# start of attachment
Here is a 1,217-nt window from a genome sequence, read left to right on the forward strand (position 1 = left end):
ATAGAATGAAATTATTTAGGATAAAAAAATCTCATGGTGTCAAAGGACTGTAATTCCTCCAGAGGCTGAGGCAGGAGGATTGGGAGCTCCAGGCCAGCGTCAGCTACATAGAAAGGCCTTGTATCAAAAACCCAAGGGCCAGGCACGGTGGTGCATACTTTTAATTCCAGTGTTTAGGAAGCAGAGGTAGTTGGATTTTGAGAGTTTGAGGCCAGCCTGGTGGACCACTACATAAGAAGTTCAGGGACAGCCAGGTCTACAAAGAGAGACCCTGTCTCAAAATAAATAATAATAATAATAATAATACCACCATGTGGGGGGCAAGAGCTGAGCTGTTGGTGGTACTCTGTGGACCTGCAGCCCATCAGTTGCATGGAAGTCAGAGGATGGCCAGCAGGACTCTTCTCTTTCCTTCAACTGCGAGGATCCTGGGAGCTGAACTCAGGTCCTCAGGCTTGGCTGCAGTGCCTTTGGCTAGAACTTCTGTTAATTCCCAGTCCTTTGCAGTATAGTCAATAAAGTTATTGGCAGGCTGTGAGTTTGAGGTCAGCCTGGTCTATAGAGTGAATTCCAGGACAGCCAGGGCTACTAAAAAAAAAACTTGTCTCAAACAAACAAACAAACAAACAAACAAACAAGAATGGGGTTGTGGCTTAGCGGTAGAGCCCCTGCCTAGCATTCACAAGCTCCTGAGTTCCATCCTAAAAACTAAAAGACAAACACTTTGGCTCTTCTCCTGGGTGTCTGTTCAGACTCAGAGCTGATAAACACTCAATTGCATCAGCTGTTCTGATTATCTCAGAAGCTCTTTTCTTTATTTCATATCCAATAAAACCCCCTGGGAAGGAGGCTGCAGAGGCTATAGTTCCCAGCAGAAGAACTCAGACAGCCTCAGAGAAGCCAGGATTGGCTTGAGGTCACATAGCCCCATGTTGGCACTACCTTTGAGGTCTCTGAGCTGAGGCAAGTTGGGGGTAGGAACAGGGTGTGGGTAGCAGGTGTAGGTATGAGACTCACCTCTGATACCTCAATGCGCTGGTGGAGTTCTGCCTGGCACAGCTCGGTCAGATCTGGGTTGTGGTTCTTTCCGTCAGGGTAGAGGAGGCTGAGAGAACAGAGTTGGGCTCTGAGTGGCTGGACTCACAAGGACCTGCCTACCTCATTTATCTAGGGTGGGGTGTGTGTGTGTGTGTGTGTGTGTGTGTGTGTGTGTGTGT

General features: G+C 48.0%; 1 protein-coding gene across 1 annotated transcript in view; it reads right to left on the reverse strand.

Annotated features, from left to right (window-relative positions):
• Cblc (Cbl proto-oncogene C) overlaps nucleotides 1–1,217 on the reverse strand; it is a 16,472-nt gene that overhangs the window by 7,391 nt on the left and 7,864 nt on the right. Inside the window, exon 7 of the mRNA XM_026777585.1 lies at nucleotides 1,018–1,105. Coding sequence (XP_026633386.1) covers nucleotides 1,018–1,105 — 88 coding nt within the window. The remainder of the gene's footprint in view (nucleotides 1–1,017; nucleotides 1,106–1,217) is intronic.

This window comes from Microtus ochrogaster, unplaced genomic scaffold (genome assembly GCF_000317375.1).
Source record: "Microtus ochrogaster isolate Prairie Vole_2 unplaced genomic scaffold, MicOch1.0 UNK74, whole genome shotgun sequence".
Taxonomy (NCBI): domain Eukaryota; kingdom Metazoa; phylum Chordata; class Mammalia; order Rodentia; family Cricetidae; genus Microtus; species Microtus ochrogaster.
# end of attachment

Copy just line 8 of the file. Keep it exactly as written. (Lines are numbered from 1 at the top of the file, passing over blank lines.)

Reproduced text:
Taxonomy (NCBI): domain Eukaryota; kingdom Metazoa; phylum Chordata; class Mammalia; order Rodentia; family Cricetidae; genus Microtus; species Microtus ochrogaster.